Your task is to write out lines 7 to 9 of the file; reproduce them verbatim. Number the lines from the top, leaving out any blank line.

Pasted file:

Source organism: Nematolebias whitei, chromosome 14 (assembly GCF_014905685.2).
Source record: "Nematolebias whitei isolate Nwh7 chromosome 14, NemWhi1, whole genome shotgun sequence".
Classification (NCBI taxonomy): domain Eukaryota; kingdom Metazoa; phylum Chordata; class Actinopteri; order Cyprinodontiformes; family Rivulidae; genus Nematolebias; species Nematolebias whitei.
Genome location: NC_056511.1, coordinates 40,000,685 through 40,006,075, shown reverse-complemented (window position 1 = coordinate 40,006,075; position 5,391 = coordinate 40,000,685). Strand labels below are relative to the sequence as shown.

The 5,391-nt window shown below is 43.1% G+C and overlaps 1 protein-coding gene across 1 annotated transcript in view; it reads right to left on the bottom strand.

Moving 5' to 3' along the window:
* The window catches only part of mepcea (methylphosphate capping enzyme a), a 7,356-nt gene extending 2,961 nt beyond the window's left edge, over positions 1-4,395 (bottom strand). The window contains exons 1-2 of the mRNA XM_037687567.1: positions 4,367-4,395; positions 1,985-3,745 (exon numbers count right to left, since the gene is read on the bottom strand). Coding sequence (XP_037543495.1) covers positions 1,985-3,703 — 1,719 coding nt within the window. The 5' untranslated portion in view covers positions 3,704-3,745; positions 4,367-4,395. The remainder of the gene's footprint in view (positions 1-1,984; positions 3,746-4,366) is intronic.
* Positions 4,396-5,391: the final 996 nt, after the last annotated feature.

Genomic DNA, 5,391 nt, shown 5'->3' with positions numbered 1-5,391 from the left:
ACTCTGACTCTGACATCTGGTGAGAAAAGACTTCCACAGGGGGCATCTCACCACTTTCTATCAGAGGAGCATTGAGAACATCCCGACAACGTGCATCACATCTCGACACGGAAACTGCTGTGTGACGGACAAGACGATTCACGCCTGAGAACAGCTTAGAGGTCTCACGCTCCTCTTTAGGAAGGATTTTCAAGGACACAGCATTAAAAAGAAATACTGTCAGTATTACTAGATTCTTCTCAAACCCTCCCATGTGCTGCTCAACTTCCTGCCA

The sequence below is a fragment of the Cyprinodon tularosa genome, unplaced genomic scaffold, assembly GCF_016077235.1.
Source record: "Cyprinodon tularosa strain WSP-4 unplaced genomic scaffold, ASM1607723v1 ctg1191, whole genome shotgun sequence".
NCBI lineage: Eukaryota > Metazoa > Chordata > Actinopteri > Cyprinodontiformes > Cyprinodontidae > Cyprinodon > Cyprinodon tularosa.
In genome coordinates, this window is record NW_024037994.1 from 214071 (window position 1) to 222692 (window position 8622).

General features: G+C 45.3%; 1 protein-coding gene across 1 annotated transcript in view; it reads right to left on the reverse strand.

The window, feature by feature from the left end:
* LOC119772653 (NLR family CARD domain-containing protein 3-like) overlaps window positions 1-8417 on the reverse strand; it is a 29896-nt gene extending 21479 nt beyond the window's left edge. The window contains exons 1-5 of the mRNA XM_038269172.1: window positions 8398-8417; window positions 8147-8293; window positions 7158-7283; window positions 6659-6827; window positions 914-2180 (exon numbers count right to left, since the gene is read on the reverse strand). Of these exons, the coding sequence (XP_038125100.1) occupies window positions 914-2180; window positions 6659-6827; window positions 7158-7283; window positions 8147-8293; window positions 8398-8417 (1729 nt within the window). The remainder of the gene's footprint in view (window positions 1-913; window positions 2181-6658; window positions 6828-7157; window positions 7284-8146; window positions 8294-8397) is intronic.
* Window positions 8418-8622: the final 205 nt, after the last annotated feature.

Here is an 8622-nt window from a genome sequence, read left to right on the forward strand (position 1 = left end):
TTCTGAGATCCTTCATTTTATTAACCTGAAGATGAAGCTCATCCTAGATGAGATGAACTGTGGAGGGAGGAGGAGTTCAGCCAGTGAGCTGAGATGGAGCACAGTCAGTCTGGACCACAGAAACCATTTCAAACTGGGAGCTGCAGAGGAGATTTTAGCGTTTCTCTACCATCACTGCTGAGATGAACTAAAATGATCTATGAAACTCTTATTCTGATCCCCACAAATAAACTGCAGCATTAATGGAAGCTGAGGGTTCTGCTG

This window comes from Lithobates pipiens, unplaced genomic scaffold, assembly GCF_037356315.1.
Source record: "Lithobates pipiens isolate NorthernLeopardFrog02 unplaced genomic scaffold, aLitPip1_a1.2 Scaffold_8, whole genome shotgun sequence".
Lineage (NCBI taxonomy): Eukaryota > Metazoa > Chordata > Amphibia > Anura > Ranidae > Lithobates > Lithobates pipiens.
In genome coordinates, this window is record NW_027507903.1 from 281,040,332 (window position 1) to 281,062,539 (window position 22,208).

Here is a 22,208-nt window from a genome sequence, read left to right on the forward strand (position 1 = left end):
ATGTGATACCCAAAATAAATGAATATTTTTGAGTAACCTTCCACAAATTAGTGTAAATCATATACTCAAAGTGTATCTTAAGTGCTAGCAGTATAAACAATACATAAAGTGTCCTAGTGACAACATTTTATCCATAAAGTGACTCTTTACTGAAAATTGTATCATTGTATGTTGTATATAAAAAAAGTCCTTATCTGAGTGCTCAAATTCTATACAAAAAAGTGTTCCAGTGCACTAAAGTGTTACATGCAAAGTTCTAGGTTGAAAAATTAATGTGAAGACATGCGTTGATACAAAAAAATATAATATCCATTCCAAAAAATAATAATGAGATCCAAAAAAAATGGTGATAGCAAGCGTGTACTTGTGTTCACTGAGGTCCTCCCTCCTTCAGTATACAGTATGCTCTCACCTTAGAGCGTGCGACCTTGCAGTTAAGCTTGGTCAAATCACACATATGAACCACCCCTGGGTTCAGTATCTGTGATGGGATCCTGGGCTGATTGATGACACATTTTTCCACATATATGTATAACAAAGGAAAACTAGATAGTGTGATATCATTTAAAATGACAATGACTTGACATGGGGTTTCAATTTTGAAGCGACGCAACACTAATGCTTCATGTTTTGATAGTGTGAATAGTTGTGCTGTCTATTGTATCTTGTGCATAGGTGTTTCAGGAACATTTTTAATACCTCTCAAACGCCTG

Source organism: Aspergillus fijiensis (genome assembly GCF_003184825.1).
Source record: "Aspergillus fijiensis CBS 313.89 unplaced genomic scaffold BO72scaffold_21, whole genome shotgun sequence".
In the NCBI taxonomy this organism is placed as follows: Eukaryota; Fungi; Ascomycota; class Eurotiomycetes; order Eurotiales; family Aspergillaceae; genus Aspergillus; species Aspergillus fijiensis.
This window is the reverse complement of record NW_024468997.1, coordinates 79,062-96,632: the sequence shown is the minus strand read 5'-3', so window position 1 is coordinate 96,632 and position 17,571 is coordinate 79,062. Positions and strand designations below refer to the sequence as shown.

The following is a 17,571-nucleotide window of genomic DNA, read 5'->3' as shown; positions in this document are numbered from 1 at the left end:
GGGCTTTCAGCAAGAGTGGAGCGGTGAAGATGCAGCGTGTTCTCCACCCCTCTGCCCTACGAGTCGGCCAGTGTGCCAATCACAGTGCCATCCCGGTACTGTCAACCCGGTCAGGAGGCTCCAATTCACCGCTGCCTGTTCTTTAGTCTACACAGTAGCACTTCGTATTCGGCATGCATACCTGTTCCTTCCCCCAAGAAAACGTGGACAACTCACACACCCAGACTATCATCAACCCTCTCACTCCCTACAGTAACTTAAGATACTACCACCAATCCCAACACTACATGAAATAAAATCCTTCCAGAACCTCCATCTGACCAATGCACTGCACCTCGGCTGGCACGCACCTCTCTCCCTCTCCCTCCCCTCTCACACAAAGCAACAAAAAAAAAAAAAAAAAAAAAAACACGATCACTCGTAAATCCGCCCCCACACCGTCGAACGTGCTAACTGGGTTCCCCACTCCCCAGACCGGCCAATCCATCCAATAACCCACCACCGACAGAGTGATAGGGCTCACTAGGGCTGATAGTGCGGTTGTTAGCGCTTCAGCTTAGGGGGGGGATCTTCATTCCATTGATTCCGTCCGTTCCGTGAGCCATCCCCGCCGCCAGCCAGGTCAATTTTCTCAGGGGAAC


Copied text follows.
* The window catches only part of mepcea (methylphosphate capping enzyme a), a 7,356-nt gene extending 2,961 nt beyond the window's left edge, over positions 1-4,395 (bottom strand). The window contains exons 1-2 of the mRNA XM_037687567.1: positions 4,367-4,395; positions 1,985-3,745 (exon numbers count right to left, since the gene is read on the bottom strand). Coding sequence (XP_037543495.1) covers positions 1,985-3,703 — 1,719 coding nt within the window. The 5' untranslated portion in view covers positions 3,704-3,745; positions 4,367-4,395. The remainder of the gene's footprint in view (positions 1-1,984; positions 3,746-4,366) is intronic.
* Positions 4,396-5,391: the final 996 nt, after the last annotated feature.

Genomic DNA, 5,391 nt, shown 5'->3' with positions numbered 1-5,391 from the left: